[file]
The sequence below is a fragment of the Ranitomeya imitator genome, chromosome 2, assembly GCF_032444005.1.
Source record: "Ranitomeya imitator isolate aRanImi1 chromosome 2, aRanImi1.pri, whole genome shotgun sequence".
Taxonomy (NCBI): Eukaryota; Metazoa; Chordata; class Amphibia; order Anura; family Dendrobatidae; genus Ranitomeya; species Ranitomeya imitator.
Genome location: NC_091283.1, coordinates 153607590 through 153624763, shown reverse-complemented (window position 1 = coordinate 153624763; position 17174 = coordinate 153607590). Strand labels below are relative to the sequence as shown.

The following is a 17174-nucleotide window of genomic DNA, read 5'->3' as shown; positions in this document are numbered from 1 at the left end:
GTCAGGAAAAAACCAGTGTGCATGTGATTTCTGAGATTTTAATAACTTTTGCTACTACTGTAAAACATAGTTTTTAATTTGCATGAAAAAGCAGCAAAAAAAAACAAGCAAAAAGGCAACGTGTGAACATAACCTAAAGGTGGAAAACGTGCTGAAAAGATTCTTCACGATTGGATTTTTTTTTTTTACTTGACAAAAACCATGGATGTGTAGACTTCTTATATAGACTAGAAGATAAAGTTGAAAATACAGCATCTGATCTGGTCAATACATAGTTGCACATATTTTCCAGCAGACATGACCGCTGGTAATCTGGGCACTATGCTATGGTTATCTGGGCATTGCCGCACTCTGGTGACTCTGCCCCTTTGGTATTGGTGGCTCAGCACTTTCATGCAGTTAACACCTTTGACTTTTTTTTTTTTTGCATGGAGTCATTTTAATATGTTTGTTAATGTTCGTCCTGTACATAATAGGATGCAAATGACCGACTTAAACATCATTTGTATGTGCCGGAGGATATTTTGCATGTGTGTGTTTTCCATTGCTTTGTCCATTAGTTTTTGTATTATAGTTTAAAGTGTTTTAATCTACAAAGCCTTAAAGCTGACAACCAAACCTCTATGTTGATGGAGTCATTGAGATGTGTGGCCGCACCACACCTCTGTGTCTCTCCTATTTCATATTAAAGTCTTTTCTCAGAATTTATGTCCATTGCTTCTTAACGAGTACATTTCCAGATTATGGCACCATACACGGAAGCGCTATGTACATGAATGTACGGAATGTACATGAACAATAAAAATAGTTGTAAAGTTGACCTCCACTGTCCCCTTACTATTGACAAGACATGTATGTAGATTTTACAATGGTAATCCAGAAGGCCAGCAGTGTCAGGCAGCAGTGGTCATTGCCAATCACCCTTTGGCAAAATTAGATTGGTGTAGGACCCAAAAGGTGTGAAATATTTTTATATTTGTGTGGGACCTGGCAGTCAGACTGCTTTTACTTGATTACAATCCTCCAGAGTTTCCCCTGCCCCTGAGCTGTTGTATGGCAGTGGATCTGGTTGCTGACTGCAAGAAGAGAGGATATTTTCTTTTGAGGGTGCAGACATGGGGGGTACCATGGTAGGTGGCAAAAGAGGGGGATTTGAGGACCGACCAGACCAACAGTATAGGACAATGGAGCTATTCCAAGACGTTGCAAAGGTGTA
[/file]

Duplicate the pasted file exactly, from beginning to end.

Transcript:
The sequence below is a fragment of the Ranitomeya imitator genome, chromosome 2, assembly GCF_032444005.1.
Source record: "Ranitomeya imitator isolate aRanImi1 chromosome 2, aRanImi1.pri, whole genome shotgun sequence".
Taxonomy (NCBI): Eukaryota; Metazoa; Chordata; class Amphibia; order Anura; family Dendrobatidae; genus Ranitomeya; species Ranitomeya imitator.
Genome location: NC_091283.1, coordinates 153607590 through 153624763, shown reverse-complemented (window position 1 = coordinate 153624763; position 17174 = coordinate 153607590). Strand labels below are relative to the sequence as shown.

The following is a 17174-nucleotide window of genomic DNA, read 5'->3' as shown; positions in this document are numbered from 1 at the left end:
GTCAGGAAAAAACCAGTGTGCATGTGATTTCTGAGATTTTAATAACTTTTGCTACTACTGTAAAACATAGTTTTTAATTTGCATGAAAAAGCAGCAAAAAAAAACAAGCAAAAAGGCAACGTGTGAACATAACCTAAAGGTGGAAAACGTGCTGAAAAGATTCTTCACGATTGGATTTTTTTTTTTTACTTGACAAAAACCATGGATGTGTAGACTTCTTATATAGACTAGAAGATAAAGTTGAAAATACAGCATCTGATCTGGTCAATACATAGTTGCACATATTTTCCAGCAGACATGACCGCTGGTAATCTGGGCACTATGCTATGGTTATCTGGGCATTGCCGCACTCTGGTGACTCTGCCCCTTTGGTATTGGTGGCTCAGCACTTTCATGCAGTTAACACCTTTGACTTTTTTTTTTTTTGCATGGAGTCATTTTAATATGTTTGTTAATGTTCGTCCTGTACATAATAGGATGCAAATGACCGACTTAAACATCATTTGTATGTGCCGGAGGATATTTTGCATGTGTGTGTTTTCCATTGCTTTGTCCATTAGTTTTTGTATTATAGTTTAAAGTGTTTTAATCTACAAAGCCTTAAAGCTGACAACCAAACCTCTATGTTGATGGAGTCATTGAGATGTGTGGCCGCACCACACCTCTGTGTCTCTCCTATTTCATATTAAAGTCTTTTCTCAGAATTTATGTCCATTGCTTCTTAACGAGTACATTTCCAGATTATGGCACCATACACGGAAGCGCTATGTACATGAATGTACGGAATGTACATGAACAATAAAAATAGTTGTAAAGTTGACCTCCACTGTCCCCTTACTATTGACAAGACATGTATGTAGATTTTACAATGGTAATCCAGAAGGCCAGCAGTGTCAGGCAGCAGTGGTCATTGCCAATCACCCTTTGGCAAAATTAGATTGGTGTAGGACCCAAAAGGTGTGAAATATTTTTATATTTGTGTGGGACCTGGCAGTCAGACTGCTTTTACTTGATTACAATCCTCCAGAGTTTCCCCTGCCCCTGAGCTGTTGTATGGCAGTGGATCTGGTTGCTGACTGCAAGAAGAGAGGATATTTTCTTTTGAGGGTGCAGACATGGGGGGTACCATGGTAGGTGGCAAAAGAGGGGGATTTGAGGACCGACCAGACCAACAGTATAGGACAATGGAGCTATTCCAAGACGTTGCAAAGGTGTA